Tuesday, December 16, 2008

Spear Fishing near Shining Rock

The Shining Rock, located in the heart of North Carolina's Shining Rock Wilderness, is aptly named. It is a solid outcropping of white quartz about the size of a 10-story apartment building. 10 miles below its summit, I blinked awake and zipped open our tent flap. Darkness had given way to a pale but distinguishable dawn. The sun was painting the tops of the pines a light pink as Dan Wax and I stepped outside and shrugged into our Patagonia jackets. Our breath made clouds in the air as we talked about breakfast. Something about all of this made us both ravenously hungry.

We had pitched our tents beside a small creek the night before and now we ambled over to take a daytime look. To our amazement, we saw at least a dozen of what appeared to be to us (no fishermen we) rainbow trout! They had congregated in a shallow pool just past our boot tops. The thought occurred to us that if we could but catch one of these fish, it would make an excellent meal. But neither of us knew how to go about it. But hadn’t we seen on television how that you could lash a knife to the end of a stick and make a spear out of it? Yes! That would be quite easy. Dan unsheathed his “survival” knife while I looked for some string with which to lash the knife to the end of my walking stick. We deemed it a spear when the knife refused to wiggle when wedged into the bark of a pine tree. We were ready.

Dan was the first to try. He stood over the slowly wiggling trout and picked one out of the bunch to impale. He was actually quite surprised when he thrust the homemade lance into the water and did not get one. Undaunted, he tried again… and again and again. Remarkably, the trout did not offer to leave their spot. They simply darted to the side as the blade entered the water.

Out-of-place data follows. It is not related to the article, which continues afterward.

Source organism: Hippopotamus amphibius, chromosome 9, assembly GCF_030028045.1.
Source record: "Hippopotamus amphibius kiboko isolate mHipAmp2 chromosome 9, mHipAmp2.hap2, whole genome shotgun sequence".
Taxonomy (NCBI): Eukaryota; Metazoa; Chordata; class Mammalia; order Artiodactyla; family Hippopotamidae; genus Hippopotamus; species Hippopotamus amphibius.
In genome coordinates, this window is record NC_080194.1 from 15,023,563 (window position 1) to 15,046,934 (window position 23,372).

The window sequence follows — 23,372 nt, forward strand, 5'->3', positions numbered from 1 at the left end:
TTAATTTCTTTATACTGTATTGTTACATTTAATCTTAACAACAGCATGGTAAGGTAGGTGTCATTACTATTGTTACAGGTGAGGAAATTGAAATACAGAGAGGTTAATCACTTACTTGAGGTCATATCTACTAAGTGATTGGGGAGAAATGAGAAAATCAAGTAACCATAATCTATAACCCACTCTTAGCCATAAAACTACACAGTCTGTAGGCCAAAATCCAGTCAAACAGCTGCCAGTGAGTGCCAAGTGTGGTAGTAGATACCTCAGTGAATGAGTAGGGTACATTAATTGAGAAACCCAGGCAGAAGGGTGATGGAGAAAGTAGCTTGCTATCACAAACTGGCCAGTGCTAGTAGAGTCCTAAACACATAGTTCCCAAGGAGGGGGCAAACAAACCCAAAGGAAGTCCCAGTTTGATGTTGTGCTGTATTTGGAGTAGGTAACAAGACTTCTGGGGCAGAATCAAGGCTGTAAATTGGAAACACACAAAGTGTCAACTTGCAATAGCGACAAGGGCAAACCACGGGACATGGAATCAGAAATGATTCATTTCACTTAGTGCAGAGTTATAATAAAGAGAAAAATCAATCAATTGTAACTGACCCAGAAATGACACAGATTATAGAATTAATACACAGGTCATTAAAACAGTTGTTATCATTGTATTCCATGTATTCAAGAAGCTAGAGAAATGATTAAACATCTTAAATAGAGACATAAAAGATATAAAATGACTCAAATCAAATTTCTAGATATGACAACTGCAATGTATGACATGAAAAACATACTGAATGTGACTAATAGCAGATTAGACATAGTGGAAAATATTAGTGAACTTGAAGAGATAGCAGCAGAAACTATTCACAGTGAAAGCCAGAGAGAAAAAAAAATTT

We later concluded that one problem with this type of fishing is the phenomenon of refraction. When thrust into crystal clear water, the spear seemed to bend off at a slightly different angle. When it was my turn I could have sworn the knife tip was going right for the gills! But then it veered 15 degrees to the right. What I lacked in skill I tried to make up with enthusiasm. But to no avail. The fish would live another day.

We laughed at ourselves as we undid the lashings on our homemade spear. We cooked grits and oatmeal over our small propane stoves.

As we ascended the trail, the creek shrank to a brook and then became a runnel with small waterfalls that tumbled between mossy boulders. This portion of the trail was really a gorge which time and erosion had etched. The footpath we followed veered in avoidance of giant fallen trees, the victims of some ancient windstorm. It seemed like some mysterious netherworld from the pages of a fantasy book, both foreboding and inviting. The trail steepened. We began to climb, one foot in front of the other, a slow, ascending plod, until we finally broke out into bright sunshine and an azure sky. We had reached the “bald”.

In the North Carolina Mountains, the peaks are often so windswept that trees do not grow on the very tops. Instead, one encounters a grassy lea that looks to be a natural pasture. These make excellent camping grounds.

The midday sun had coaxed us out of our jackets and these we tied onto our backpacks. We checked our maps to be sure, but there was no mistaking our destination. Shining Rock lay approximately three miles by footpath from bald on which we stood. From this angle, it was massive, snow white crags framed by dark green stands of pine. Dan and I drank in the view, munching on trail mix, mentally preparing our tired legs for the last three miles. Tonight we would sleep on Dog Loser Knob.

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